Programme two of Melvyn Bragg's series on the history of the English language returns to Britain, and tells the story of how in the eighteenth-century Jonathan Swift led a movement to fix and regulate the language.
Doctor Johnson produced the first great English dictionary; Robert Lowth led a cohort of grammarians who imposed new rules on the language; and an Irish actor called Thomas Sheridan took it upon himself to teach the whole country how to speak properly.
Robert Burns, William Wordsworth and Jane Austen all contributed to the story of the language, and how English responded to the new inventions and social upheaval of the Industrial Revolution.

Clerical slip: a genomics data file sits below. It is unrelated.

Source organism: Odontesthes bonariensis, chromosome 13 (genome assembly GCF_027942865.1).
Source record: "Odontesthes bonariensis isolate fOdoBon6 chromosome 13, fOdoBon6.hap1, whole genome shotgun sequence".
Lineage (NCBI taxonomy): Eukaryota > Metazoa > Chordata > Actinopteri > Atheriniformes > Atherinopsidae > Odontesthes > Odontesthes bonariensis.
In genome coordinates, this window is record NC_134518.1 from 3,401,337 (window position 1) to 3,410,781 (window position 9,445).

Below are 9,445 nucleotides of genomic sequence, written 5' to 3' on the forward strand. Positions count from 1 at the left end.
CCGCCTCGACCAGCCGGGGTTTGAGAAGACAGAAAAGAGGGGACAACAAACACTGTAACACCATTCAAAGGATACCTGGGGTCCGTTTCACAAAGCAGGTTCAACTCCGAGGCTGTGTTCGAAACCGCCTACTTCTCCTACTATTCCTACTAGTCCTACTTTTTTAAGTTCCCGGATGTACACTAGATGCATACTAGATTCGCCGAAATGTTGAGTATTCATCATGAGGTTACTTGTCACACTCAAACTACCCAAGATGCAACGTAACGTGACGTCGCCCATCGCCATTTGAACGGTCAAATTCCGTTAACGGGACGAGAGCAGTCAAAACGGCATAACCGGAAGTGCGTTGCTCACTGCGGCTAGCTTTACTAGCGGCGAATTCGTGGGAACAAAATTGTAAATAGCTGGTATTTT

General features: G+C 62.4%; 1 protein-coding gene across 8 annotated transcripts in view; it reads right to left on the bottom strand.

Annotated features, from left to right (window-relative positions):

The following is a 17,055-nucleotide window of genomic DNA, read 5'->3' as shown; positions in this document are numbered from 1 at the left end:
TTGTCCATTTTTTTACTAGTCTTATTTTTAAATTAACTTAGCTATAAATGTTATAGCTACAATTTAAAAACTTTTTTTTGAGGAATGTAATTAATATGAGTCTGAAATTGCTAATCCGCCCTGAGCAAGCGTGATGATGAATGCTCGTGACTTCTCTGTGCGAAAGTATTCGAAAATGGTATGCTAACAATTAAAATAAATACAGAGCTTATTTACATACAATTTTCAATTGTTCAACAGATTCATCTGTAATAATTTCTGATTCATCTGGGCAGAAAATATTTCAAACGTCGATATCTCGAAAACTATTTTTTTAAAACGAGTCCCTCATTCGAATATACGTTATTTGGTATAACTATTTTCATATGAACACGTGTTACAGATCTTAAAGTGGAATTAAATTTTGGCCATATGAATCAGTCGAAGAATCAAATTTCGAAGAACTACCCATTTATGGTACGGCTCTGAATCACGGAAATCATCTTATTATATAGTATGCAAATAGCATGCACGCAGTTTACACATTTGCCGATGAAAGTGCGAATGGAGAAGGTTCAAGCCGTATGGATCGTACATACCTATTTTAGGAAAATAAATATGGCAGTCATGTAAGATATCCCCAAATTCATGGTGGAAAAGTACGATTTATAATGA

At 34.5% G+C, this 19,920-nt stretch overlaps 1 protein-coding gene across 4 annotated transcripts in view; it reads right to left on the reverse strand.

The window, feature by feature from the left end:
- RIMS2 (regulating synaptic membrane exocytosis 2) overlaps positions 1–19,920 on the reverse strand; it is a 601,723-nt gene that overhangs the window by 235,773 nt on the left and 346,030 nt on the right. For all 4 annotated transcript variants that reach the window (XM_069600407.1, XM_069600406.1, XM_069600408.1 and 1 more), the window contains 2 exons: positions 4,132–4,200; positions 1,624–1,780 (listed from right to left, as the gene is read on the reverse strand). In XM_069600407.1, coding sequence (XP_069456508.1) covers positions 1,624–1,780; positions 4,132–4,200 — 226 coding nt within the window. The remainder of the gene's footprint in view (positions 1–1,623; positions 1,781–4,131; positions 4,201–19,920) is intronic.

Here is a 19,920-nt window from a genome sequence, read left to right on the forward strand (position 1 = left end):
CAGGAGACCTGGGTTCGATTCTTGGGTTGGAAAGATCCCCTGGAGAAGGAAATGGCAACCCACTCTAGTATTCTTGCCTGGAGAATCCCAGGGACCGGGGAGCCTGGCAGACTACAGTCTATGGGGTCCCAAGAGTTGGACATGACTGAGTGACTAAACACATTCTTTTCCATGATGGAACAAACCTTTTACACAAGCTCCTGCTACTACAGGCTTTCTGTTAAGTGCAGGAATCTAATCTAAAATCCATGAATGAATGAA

English continued to change and develop - in Victorian times, the new Cockney rhyming slang and the double-entendres of the music hall were examples of its inexhaustible inventiveness. But they weren’t welcome in polite society. The way that people talked and the words that they used became a badge of class and breeding; and social death could result from dropping an ‘h’ or using an inappropriate word.
Directed by Nigel Wattis